cover image Bipolar Faith: A Black Woman's Journey in Depression and Faith

Bipolar Faith: A Black Woman's Journey in Depression and Faith

Monica A. Coleman. Fortress, $26.99 (356p) ISBN 978-1-50640-859-0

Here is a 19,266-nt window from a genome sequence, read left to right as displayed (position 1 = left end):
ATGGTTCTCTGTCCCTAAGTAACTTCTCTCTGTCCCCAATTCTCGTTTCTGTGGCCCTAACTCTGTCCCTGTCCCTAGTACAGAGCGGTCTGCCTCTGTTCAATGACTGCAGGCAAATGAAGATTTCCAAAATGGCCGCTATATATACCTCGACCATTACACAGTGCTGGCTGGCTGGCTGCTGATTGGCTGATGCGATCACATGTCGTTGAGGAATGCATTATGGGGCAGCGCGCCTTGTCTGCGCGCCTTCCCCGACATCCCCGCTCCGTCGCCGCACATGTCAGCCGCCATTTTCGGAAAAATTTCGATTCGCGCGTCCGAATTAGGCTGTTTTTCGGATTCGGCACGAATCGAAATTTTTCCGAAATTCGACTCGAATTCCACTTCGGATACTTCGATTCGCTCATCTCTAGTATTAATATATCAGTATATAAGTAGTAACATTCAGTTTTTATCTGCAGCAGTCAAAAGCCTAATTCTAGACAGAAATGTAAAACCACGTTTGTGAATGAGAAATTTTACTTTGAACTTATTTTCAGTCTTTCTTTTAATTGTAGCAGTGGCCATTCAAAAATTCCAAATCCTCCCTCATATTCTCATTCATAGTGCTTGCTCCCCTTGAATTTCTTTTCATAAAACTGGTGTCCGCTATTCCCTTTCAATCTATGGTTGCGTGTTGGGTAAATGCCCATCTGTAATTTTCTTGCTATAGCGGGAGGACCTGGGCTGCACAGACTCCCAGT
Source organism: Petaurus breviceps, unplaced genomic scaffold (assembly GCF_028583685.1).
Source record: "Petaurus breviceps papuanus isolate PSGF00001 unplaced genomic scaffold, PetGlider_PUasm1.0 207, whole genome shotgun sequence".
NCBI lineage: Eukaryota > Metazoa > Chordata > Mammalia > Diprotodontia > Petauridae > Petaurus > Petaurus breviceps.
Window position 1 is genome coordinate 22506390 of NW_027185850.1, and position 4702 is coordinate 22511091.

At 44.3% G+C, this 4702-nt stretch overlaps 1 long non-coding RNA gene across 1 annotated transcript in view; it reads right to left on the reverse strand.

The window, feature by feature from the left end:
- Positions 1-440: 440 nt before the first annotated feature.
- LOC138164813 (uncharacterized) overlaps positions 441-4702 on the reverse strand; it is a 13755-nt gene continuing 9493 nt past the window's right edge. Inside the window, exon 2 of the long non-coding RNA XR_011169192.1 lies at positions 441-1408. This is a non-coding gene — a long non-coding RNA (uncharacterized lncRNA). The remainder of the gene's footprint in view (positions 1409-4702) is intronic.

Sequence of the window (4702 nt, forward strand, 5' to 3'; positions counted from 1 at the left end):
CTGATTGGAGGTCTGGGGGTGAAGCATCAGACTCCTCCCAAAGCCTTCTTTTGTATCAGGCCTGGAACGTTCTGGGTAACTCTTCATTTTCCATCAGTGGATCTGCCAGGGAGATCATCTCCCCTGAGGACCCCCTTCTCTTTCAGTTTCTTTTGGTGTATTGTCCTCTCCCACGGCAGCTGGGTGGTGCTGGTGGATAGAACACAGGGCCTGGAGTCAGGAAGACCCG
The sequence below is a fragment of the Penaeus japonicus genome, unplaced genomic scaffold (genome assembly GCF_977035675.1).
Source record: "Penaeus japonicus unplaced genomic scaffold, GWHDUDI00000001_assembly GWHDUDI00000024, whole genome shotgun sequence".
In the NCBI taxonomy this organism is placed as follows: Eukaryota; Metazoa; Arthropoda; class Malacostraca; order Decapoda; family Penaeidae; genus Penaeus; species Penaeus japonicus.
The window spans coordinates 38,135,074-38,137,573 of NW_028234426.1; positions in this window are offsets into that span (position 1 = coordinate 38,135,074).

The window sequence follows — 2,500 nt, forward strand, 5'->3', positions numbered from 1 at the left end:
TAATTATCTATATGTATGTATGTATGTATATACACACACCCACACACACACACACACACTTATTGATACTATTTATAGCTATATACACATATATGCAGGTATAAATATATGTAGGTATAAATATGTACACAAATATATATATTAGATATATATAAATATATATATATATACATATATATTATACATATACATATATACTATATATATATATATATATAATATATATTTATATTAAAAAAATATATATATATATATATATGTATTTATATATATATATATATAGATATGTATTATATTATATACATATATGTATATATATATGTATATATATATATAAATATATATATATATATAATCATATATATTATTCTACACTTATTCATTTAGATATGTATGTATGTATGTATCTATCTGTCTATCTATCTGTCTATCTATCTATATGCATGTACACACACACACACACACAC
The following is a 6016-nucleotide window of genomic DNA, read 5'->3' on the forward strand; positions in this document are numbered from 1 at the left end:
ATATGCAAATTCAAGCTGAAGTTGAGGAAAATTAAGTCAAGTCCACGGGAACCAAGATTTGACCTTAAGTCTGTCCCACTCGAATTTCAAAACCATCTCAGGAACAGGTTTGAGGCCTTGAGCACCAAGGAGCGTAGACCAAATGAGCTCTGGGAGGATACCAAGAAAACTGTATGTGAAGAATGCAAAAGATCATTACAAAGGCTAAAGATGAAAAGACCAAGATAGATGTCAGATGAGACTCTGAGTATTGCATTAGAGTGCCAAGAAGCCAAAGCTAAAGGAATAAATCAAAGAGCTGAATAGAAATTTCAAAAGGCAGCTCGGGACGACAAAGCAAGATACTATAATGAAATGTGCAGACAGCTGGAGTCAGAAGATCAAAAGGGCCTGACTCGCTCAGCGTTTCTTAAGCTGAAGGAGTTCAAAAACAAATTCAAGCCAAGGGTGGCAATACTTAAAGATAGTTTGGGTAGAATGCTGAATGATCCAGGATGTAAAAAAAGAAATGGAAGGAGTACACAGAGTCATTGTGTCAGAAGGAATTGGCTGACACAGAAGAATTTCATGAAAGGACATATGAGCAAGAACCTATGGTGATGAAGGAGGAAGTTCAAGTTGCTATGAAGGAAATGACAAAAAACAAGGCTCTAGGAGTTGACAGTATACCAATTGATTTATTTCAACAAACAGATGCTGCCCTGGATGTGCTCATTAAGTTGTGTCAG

Coleman (Making a Way Out of No Way), a Claremont School of Theology professor, traces how mental illness and rape have shaped her Christian faith. Burdened by her sharecropping great-grandfather's suicide in 1920s South Carolina, which cast the shadow of depression down the family line, Christian practice was always the default: "In my family, going to church is like brushing teeth.... Good spiritual hygiene." Taking ownership of her faith was a long journey complicated by severe recurrent depression and being sexually assaulted. As Coleman went further in her theological studies, she was sustained by music and dance, therapy, African-American literature, and churchgoing. The closer she drew to ministry, the more she questioned whether she, a damaged soul, dared minister to others. Highlights of this sensitive memoir include establishing the Dinah Project for victims of sexual violence and holding a memorial service for her former self%E2%80%94"Rituals helped me integrate the trauma of rape in my life," she writes. The cycle of broken relationships can feel repetitive, and dating chapters by their relation to painful events doesn't wholly overcome the chronological drag. However, this empowering story of depression and healing is inspiring, and it successfully shows womanist and process theology in practice. Coleman's courage shines through in this fine memoir. (July)